Betty Duffy

(Amateur)

Monday, January 3, 2011

Best of 2010!

I always want to write some sort of “best of” list at the end of the year, but I’m not feeling creative enough to come up with my own observations. So I give you…

The Best Sentences I’ve Read This Year

These are sentences I came across in books etc. that I actually took the measure of writing down, because they were beautiful, funny, true somehow, worthy of emulation, or just interesting—even if I didn’t agree necessarily with the content.

In no particular order:

1.
“Change everything just a little so as to keep everything exactly the same.”
--Lampedusa: “The Leopard”

2.
“She had not given a damn back then, sort of like now, only then it had been a style, a way of being, not a diagnosis or demise.”-- Lorrie Moore, “Willing”

3.
“Was it a prophecy of that generation to come who would be so drilled in evasiveness that they would be denied forever the splendors of a passionate confrontation?”-- John Cheever, “The Jewels of the Cabots”

4.
Steven King: “On Writing”

“In my character, a kind of wildness and a deep conservatism are wound together like hair in a braid.”

Also:

“Put your desk in the corner, and every time you sit down there to write, remind yourself why it isn’t in the middle of the room. Life isn’t a support-system for art. It’s the other way around.”

5.
Michael Greenberg: “Beg, Borrow, Steal”

“I’ve given up any hope of writing, but must I relinquish freedom of thought as well? Apparently so. Brendan (the author’s four-year-old son) is in the grip of a mania to turn every notion into words, and those words into action—a three step process that takes place with molecular speed.”

6.
Franz Wright: “Imago”—I read this last night and found it hair-raising, funny and profound. It’s the first few lines of a poem, so brace yourself.

From my cell I was staring at a cloud, a dog decaying in the woods, etc., as I took up the long-awaited sequel to my Confessions. By this time my hand was so far away that it looked like a small hairless spider whose progress I could hardly help but follow, from the corner of one eye, as it went on filling page after page in a notebook the size of a stamp with words too small for anyone to read. I looked up and noticed my bars had turned to gold. And before I forget, I’d like to be the first to congratulate everyone who has not committed suicide up until now. Camouflaged and lightless congregation, the world will never know your names, never know of its debt to you, or what you suffered; with what uncomplaining anguish you sacrificed the one thing all hold most dear, most have in common, the sense of being completely different from anybody else—it just vanished at some point, having attained its sexually mature and winged stage. You had a great vision about it, but told no one. We have misnamed death life and life death.

7.
Hans Keilson: “Death of the Adversary”—Took me several reads to make sense of this sentence, but I love it anyway. For context, the story is about a Jewish child growing up in the shadow of his enemy (whom he doesn’t name, but we assume to be Hitler).

"No lie, however noble, can extinguish the conflagration death lets loose in truly festive minds when the moment of truth has arrived. A rushing in the sky, as when a strong, ancient tree is cut down, an arrow, shot into the glittering blue of winter: my mind is in a festive mood, my enemy is entering the white land of his death."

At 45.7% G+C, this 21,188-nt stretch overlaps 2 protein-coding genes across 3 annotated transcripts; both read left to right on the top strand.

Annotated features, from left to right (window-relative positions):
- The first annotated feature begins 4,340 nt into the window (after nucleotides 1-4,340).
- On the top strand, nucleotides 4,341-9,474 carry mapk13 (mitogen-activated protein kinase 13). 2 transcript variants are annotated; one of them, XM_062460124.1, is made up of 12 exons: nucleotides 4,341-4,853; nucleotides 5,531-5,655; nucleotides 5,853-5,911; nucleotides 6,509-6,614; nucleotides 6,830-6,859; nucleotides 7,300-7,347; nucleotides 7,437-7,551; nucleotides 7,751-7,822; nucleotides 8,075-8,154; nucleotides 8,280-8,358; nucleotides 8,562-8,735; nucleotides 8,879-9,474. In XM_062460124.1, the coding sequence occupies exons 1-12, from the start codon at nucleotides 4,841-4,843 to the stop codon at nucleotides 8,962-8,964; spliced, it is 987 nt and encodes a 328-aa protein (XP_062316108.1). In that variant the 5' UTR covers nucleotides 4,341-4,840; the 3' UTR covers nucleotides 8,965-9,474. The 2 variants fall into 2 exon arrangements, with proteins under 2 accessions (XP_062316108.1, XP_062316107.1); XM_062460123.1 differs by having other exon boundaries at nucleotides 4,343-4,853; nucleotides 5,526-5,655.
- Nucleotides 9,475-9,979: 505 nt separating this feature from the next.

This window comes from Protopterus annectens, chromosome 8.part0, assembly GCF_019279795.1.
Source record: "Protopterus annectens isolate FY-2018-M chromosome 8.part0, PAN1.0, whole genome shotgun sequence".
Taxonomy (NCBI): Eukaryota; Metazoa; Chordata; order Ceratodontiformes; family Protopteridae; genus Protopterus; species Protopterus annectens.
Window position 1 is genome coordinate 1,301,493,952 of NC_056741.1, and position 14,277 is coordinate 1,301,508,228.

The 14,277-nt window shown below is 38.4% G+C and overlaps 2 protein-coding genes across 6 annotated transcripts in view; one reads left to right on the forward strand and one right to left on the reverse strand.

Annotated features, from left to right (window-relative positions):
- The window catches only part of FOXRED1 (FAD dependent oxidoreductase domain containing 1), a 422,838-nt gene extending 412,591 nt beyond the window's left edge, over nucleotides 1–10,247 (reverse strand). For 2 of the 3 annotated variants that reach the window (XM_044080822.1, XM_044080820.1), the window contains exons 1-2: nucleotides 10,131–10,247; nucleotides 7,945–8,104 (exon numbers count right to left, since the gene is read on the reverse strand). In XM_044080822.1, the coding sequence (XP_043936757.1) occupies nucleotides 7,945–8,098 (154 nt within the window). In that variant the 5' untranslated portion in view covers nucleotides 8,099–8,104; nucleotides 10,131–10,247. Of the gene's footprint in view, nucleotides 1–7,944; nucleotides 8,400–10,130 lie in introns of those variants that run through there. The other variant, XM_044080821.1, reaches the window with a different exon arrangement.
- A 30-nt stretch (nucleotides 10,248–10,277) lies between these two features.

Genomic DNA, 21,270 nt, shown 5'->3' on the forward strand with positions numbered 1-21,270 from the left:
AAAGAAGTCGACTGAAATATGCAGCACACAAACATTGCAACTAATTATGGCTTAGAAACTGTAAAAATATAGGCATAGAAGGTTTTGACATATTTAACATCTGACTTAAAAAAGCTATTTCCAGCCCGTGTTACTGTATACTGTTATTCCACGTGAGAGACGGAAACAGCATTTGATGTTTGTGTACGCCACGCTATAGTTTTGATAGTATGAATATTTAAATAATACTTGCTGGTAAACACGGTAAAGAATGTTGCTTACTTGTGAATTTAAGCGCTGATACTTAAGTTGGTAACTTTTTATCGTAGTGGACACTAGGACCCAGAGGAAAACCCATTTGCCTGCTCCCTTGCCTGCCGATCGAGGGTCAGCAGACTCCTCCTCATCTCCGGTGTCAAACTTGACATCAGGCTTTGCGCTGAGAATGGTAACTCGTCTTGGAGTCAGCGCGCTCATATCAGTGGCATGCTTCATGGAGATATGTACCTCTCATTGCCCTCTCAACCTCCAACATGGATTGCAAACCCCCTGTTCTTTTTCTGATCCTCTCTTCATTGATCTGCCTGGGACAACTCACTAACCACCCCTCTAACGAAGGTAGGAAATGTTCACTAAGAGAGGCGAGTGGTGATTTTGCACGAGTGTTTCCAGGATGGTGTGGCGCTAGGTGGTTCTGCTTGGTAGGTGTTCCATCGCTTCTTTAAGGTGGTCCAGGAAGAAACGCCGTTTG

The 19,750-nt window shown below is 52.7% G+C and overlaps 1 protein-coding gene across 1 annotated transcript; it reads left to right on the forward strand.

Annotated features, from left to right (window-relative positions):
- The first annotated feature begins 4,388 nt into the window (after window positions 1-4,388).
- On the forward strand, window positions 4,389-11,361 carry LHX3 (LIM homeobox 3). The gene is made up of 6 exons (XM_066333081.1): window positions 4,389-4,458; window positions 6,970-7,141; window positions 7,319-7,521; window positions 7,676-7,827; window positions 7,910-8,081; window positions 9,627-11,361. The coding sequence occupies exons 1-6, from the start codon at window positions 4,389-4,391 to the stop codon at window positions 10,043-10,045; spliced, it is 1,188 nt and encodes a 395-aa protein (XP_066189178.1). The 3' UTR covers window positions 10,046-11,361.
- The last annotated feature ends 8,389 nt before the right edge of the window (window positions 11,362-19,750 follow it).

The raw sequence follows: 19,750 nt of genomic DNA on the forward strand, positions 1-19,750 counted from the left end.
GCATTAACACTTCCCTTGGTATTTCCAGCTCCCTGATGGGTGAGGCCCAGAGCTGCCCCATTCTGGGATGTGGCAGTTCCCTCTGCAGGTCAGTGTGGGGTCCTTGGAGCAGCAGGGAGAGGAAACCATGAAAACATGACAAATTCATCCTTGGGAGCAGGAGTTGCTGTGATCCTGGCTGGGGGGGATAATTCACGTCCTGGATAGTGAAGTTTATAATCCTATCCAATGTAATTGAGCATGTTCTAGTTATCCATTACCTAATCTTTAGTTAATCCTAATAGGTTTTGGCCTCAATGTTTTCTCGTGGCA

Also:

"One can sooner bear any quantity of frozen feelings with which one has settled oneself than recognize the spark of danger that calls one to battle."


8.
Jonathan Potter: “Parable” from House of Words-- loved the imagery in this poem.

I am strapped, buckled, wrapped up in it,
Houdini in a straightjacket, snake in snakeskin,
Wriggling out if it word by word
Until it falls to the ground.

9.
Edwin O’Connor: “The Edge of Sadness”

"It was the same talk with which I had grown up, the talk that belonged, really, to another era, and that now must have been close to disappearing, the talk of old men and old women for whom the simple business of talking had always been the one great recreation."


10.
My husband:
“You smell like a French movie with subtitles.”
(So this one obviously wasn’t in a book, but it should be.)

So there you have it. My top ten of 2010 list. Hope you enjoyed it.

9 comments:

dylan said...

dear Betty Duffy --

I did enjoy it! My favorites are #1, #4a, and #10.

Karly said...

I loved these, especially the Steven King quote about putting the writing desk in a corner and art serving life. I've been hoping the new location for your own desk has been working out--from the picture it looked beautiful and potentially serene, though high-traffic and prone to interruption. Ideally, though, I wonder if King would say it should be located in the corner of a room of one's own (I'm sure he has such a room). We can dream, can't we?

bearing said...

I hope the movie isn't "Delicatessen."

Peter and Nancy said...

Love #10!

Paul Stilwell said...

My hat comes off especially to #7 and #3.

BettyDuffy said...

Just want to state very clearly that "Death of the Adversary" should go on everyone's reading list. I keep working my way through it slowly, and every night, another ten sentences go into my journal. I can't get over how good this book is.

Misha Leigh. said...

Some of these I was familiar with, some not - but my very favourite was the last one!

Jonathan Potter said...

Thanks Betty. I love the idea of a list of best sentences, and I'm astonished to find one of mine among them!

Rachel said...

But, of course, there has been no greater quote of your husband since "You know Elizabeth, in this light you look...[adoring glance at his wife]...like Doc Baker." It STILL does it for me.